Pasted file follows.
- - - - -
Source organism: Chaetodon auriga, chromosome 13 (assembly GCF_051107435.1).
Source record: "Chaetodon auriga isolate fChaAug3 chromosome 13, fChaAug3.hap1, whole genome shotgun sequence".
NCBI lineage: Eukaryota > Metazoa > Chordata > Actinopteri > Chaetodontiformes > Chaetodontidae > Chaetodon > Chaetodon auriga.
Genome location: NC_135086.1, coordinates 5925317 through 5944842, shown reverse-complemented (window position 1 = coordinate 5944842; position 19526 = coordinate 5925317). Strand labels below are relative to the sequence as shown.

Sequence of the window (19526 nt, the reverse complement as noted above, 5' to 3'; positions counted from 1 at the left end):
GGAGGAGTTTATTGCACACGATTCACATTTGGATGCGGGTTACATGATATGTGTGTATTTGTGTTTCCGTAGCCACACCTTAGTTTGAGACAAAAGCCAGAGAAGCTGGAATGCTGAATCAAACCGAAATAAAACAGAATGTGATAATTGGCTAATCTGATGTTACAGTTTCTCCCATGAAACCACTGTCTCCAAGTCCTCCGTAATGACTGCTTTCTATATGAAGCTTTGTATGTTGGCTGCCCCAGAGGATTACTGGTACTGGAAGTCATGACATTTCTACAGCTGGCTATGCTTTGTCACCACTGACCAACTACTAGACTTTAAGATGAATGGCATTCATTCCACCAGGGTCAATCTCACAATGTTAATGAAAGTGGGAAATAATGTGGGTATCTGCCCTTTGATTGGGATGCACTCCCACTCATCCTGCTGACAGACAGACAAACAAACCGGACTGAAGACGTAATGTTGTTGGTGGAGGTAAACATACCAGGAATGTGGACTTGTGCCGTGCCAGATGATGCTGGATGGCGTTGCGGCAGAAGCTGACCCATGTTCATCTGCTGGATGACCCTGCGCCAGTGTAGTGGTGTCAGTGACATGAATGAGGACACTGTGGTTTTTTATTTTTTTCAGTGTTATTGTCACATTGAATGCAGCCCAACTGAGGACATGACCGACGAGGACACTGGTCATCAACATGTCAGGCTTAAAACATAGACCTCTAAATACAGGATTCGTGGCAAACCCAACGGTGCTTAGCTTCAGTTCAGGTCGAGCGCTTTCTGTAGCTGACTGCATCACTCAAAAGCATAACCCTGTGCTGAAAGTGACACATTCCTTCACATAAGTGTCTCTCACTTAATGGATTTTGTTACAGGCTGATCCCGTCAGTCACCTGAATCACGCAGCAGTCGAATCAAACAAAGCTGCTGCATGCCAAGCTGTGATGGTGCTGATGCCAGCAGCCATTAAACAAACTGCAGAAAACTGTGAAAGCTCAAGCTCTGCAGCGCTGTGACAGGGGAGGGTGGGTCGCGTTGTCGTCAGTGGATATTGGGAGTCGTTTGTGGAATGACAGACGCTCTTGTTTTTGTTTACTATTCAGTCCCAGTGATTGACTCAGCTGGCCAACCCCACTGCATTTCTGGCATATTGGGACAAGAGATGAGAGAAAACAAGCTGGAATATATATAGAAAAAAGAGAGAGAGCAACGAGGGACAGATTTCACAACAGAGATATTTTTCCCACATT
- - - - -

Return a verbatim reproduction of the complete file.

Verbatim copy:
Source organism: Chaetodon auriga, chromosome 13 (assembly GCF_051107435.1).
Source record: "Chaetodon auriga isolate fChaAug3 chromosome 13, fChaAug3.hap1, whole genome shotgun sequence".
NCBI lineage: Eukaryota > Metazoa > Chordata > Actinopteri > Chaetodontiformes > Chaetodontidae > Chaetodon > Chaetodon auriga.
Genome location: NC_135086.1, coordinates 5925317 through 5944842, shown reverse-complemented (window position 1 = coordinate 5944842; position 19526 = coordinate 5925317). Strand labels below are relative to the sequence as shown.

Sequence of the window (19526 nt, the reverse complement as noted above, 5' to 3'; positions counted from 1 at the left end):
GGAGGAGTTTATTGCACACGATTCACATTTGGATGCGGGTTACATGATATGTGTGTATTTGTGTTTCCGTAGCCACACCTTAGTTTGAGACAAAAGCCAGAGAAGCTGGAATGCTGAATCAAACCGAAATAAAACAGAATGTGATAATTGGCTAATCTGATGTTACAGTTTCTCCCATGAAACCACTGTCTCCAAGTCCTCCGTAATGACTGCTTTCTATATGAAGCTTTGTATGTTGGCTGCCCCAGAGGATTACTGGTACTGGAAGTCATGACATTTCTACAGCTGGCTATGCTTTGTCACCACTGACCAACTACTAGACTTTAAGATGAATGGCATTCATTCCACCAGGGTCAATCTCACAATGTTAATGAAAGTGGGAAATAATGTGGGTATCTGCCCTTTGATTGGGATGCACTCCCACTCATCCTGCTGACAGACAGACAAACAAACCGGACTGAAGACGTAATGTTGTTGGTGGAGGTAAACATACCAGGAATGTGGACTTGTGCCGTGCCAGATGATGCTGGATGGCGTTGCGGCAGAAGCTGACCCATGTTCATCTGCTGGATGACCCTGCGCCAGTGTAGTGGTGTCAGTGACATGAATGAGGACACTGTGGTTTTTTATTTTTTTCAGTGTTATTGTCACATTGAATGCAGCCCAACTGAGGACATGACCGACGAGGACACTGGTCATCAACATGTCAGGCTTAAAACATAGACCTCTAAATACAGGATTCGTGGCAAACCCAACGGTGCTTAGCTTCAGTTCAGGTCGAGCGCTTTCTGTAGCTGACTGCATCACTCAAAAGCATAACCCTGTGCTGAAAGTGACACATTCCTTCACATAAGTGTCTCTCACTTAATGGATTTTGTTACAGGCTGATCCCGTCAGTCACCTGAATCACGCAGCAGTCGAATCAAACAAAGCTGCTGCATGCCAAGCTGTGATGGTGCTGATGCCAGCAGCCATTAAACAAACTGCAGAAAACTGTGAAAGCTCAAGCTCTGCAGCGCTGTGACAGGGGAGGGTGGGTCGCGTTGTCGTCAGTGGATATTGGGAGTCGTTTGTGGAATGACAGACGCTCTTGTTTTTGTTTACTATTCAGTCCCAGTGATTGACTCAGCTGGCCAACCCCACTGCATTTCTGGCATATTGGGACAAGAGATGAGAGAAAACAAGCTGGAATATATATAGAAAAAAGAGAGAGAGCAACGAGGGACAGATTTCACAACAGAGATATTTTTCCCACATT